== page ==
[ By ROD ZOOK ]
HUTCHINSON, Kan. — Last Wednesday was National Manufacturing Day. It was a chance for local and national companies to show off what they offer. It was also a chance to show what they are looking for in an ever-shrinking workforce.
One of those companies is Superior Boiler Works. The company is in a unique situation compared to most manufacturers. That’s because Superior Boiler Works still relies heavily on non-computer controlled welding. Many of the components on the products the company makes are hand welded. The need for such skilled labor is great.
“It’s very important,” Mokhtar Matallah with Superior said. “It’s very hard to find skilled people nowadays. We’ve got a lot of people that we spend time training and then they move on to other places.”
Matallah says the company is continuously working with Hutchinson Community College to find the necessary welders for the various jobs.
The making of boilers is a long and complex task. Taking a solid sheet of steel and fabricating it into a finished product takes dozens of steps. The first is to build the pressure vessel, which is the main part of the boiler. That is done with a rolling machine that can roll a steel plate in a matter of minutes.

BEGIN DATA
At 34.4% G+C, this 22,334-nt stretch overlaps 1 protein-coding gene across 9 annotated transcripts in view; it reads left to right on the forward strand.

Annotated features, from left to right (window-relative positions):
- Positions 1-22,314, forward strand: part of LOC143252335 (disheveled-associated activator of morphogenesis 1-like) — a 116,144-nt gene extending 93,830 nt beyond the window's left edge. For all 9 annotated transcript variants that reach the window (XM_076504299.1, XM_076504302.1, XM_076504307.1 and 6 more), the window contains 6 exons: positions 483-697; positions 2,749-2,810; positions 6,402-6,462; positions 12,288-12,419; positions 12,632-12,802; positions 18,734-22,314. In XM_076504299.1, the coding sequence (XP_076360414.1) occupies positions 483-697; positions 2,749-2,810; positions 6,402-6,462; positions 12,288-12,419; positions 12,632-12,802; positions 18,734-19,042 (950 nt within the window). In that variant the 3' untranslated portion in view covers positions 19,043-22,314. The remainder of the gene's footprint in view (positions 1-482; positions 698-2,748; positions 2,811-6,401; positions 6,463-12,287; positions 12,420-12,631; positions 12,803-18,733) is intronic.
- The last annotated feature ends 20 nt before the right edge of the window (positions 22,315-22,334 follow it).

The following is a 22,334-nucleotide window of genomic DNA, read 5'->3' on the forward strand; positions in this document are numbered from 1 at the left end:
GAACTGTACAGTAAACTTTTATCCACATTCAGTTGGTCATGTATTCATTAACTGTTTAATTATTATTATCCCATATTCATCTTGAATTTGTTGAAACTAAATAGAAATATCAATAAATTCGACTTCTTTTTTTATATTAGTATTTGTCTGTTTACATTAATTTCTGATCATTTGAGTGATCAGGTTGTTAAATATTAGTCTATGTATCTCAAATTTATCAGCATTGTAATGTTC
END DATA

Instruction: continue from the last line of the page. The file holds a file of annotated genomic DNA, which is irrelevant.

Next to it in the plant, an automated plasma cutter is cutting various components for various orders. Each boiler has its own order book that gives full details and instructions on how it will be built. Each step is signed off by the welder or worker performing the task. Each boiler is stamped with the employee’s mark.
From there, each boiler moves to initial assembly. Each has its own unique design. That is why the company must hand weld numerous components, from connections to holding points to pipe fittings. Such work can’t be done by a computer or automated system because no tow orders are alike, according to Matallah.
Once the vessel components are assembled, the entire vessel is put in a giant oven and heated to 1,100 degrees. This evens out the stress points throughout the entire vessel. “When you’re welding and forming (steel) there are residual stresses that are harmful,” Matallah said. “This gets rid of the stress.”
Once the vessel is finished, it moves across the street for its final assembly and painting. The boiler’s controls and valves are installed and the boiler is painted either in traditional Superior Blue or whatever the customer orders. All of the components in this area come from vendors.
The area has its own shop where any part can be made, including one-of-a-kind parts as needed. The area even has its own wood shop to build the shipping crates needed to transport orders. The shop has carts to transport parts and pieces that will be assembled in the main plant. Each has a number matching the vessel across the street.
Each boiler can take up to 12 weeks to complete and can weigh up to 60 tons. They are shipped all over the world. Superior has a strong order list, but is fighting to find the skilled labor it needs to fulfill those orders — a problem many in the industrial sector are facing.